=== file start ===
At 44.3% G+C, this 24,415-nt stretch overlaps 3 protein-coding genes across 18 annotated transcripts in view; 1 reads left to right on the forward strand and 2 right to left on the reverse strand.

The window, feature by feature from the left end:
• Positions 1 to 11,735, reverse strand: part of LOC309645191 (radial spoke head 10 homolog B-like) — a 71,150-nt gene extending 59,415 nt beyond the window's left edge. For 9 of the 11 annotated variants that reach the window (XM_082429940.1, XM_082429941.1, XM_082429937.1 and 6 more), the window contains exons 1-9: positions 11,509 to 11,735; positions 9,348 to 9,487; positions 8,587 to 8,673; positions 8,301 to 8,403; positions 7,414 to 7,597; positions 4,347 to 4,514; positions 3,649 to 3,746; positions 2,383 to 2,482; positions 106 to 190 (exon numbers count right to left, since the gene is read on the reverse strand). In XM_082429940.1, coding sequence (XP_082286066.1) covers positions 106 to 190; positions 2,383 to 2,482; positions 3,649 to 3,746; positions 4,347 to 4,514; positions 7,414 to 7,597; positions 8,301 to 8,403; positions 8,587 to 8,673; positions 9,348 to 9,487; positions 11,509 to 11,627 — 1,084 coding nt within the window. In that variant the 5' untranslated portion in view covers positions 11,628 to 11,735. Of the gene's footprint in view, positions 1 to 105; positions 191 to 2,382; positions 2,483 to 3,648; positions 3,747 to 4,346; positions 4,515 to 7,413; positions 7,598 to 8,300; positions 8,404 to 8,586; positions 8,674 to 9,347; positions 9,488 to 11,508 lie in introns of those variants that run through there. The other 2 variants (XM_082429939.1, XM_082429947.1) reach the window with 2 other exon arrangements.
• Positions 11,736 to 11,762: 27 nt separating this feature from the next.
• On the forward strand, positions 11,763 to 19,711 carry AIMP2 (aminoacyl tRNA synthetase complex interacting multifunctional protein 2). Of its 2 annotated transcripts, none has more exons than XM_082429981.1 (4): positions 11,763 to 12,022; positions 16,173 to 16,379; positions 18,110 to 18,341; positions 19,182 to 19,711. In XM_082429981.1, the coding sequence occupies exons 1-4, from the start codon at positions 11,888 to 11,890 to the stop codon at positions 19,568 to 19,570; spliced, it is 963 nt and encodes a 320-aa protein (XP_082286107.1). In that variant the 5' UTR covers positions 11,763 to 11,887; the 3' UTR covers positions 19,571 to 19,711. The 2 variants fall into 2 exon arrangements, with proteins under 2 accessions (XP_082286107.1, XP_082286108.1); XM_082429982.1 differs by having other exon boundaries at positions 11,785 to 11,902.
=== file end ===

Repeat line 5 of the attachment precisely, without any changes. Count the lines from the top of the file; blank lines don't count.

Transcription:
• On the forward strand, positions 11,763 to 19,711 carry AIMP2 (aminoacyl tRNA synthetase complex interacting multifunctional protein 2). Of its 2 annotated transcripts, none has more exons than XM_082429981.1 (4): positions 11,763 to 12,022; positions 16,173 to 16,379; positions 18,110 to 18,341; positions 19,182 to 19,711. In XM_082429981.1, the coding sequence occupies exons 1-4, from the start codon at positions 11,888 to 11,890 to the stop codon at positions 19,568 to 19,570; spliced, it is 963 nt and encodes a 320-aa protein (XP_082286107.1). In that variant the 5' UTR covers positions 11,763 to 11,887; the 3' UTR covers positions 19,571 to 19,711. The 2 variants fall into 2 exon arrangements, with proteins under 2 accessions (XP_082286107.1, XP_082286108.1); XM_082429982.1 differs by having other exon boundaries at positions 11,785 to 11,902.